Clinton administration

  • March 9, 2011
    Former Deputy Attorney General Jamie Gorelick, one of the longest-serving in history, details parts of her remarkable career, including tackling prejudices long set in place by a male-dominated profession, in a "Legends in the Law," profile for Washington Lawyer.

    Gorelick, a partner at WilmerHale, served as Deputy Attorney General in the Clinton administration, recounted an early experience as the only woman attorney at a small law firm. On her first day Gorelick said the firm's managing partner assured her that she should feel comfortable at the firm and that she was welcome there. Then the managing attorney proceeded to tell her about the practice's "atmosphere." The managing attorney, Gorelick recounted, said the "guys call each other by their first names and the gals, meaning the secretaries, call the guys by their first names unless there is a client around, in which case they call them by their last names. As he talked about ‘the guys do this and the gals do that,' I asked him, What am I? He said, without skipping a beat, ‘Oh, you're a guy.' This was my first introduction to how odd a duck I was in this water. I had to prove to my colleagues at the firm and in the white collar litigation bar that I was capable of being a litigator."

    Before serving in the Justice Department, Gorelick (pictured at the 2007 ACS National Convention) was the general counsel for the U.S. Department of Defense, when the Clinton administration was struggling with the service of lesbian and gay men in the military. Regarding the development of "Don't Ask, Don't Tell," policy, which Congress and the Obama administration have repealed, Gorelick said it was due to "tremendous resistance in Congress to changing the policy toward gays, and the way in which the president announced it, without letting it percolate at DOD, ...."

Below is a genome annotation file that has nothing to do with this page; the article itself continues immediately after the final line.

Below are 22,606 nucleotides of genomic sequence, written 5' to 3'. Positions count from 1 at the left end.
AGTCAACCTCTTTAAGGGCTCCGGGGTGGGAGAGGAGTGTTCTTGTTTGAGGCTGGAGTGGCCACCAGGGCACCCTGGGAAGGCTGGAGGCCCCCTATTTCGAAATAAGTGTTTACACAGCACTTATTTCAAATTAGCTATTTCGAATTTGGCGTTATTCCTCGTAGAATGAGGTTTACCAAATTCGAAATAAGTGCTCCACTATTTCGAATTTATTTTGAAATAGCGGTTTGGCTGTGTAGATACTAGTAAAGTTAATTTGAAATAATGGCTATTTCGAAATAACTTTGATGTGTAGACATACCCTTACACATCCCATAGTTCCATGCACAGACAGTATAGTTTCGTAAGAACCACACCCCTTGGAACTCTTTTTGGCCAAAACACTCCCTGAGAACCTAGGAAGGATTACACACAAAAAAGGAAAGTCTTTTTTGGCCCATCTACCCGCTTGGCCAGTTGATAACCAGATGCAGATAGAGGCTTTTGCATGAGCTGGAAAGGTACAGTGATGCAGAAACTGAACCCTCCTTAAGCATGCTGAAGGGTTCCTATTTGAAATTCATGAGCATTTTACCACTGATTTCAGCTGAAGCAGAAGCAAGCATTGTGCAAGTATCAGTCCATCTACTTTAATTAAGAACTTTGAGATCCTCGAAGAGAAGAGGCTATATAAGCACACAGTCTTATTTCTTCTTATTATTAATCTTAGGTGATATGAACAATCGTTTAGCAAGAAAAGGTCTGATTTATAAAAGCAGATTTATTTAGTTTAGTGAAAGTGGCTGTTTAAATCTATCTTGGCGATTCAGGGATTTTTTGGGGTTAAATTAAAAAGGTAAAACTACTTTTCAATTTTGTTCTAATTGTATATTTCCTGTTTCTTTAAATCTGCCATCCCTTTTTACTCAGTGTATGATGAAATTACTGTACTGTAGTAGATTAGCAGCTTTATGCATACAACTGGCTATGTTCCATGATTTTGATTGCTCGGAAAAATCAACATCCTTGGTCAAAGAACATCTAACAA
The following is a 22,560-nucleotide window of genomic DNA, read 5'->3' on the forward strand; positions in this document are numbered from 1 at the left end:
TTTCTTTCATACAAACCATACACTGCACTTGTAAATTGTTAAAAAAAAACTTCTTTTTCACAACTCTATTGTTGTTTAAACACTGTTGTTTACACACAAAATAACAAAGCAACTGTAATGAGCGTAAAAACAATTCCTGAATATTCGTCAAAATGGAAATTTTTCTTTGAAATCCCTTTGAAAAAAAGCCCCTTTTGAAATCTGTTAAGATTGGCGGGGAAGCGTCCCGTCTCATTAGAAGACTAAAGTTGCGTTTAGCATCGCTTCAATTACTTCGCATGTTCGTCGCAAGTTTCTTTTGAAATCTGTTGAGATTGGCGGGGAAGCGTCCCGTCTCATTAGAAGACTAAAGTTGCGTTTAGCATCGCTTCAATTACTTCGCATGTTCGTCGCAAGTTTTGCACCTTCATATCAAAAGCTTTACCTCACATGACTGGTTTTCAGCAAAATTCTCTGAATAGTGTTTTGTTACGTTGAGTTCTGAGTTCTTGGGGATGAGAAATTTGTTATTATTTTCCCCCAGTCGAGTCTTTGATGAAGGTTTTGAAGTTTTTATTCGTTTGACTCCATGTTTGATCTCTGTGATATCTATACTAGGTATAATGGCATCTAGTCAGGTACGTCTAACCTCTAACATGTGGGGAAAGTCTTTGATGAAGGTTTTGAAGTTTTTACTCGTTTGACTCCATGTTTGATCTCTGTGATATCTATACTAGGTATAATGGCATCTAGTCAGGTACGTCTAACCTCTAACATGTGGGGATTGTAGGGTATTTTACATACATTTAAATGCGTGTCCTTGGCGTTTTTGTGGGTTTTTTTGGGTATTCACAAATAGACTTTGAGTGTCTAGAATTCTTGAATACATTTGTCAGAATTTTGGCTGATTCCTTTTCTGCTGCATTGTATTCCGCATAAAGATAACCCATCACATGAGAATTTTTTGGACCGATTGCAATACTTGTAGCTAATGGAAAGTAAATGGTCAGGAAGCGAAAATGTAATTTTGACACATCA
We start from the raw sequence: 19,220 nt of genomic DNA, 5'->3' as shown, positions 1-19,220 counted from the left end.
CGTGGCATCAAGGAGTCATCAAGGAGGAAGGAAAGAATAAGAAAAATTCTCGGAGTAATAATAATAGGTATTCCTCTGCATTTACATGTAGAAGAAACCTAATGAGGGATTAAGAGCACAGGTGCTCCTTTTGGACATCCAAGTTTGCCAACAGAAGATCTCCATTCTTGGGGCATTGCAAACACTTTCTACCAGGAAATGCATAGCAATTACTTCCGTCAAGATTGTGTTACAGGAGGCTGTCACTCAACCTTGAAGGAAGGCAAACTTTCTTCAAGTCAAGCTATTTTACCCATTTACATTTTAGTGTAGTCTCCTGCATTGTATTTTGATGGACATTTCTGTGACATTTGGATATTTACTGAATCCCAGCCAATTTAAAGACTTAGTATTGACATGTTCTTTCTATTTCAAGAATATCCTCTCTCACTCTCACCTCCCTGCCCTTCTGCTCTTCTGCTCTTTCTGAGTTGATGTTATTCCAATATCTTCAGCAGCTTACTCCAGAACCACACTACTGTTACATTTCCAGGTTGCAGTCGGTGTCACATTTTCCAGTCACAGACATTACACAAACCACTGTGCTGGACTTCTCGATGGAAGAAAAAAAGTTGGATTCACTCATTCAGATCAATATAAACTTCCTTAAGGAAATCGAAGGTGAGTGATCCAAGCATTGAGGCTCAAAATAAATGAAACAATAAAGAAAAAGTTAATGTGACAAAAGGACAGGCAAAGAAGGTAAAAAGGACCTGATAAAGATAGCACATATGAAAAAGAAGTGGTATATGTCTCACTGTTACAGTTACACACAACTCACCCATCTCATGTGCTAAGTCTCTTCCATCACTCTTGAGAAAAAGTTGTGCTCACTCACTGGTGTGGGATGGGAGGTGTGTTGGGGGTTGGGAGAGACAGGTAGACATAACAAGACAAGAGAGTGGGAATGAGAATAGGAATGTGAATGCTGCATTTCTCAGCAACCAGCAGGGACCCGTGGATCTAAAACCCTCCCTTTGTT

She continued, "I thought at the time, and General Powell has said this since, that ‘Don't Ask, Don't Tell,' was a way station. The senior military officers knew that they had gay service members around them, but the enlisted personnel and the mid-level personnel thought that there weren't any gays in the military. That was because, of course, you were discharged if you revealed that you were gay. That made the views about gay people highly distorted. It seemed inevitable to me that society would become more welcoming to gays."

    Regarding her work with former Attorney General Jane Reno, Gorelick described Reno as having an "enormous appetite and capacity for learning. She made decisions by really burrowing into issues. That meant that her decisions had great intellectual integrity because she really paid attention; she was her own quality control."

    The entire interview is available here.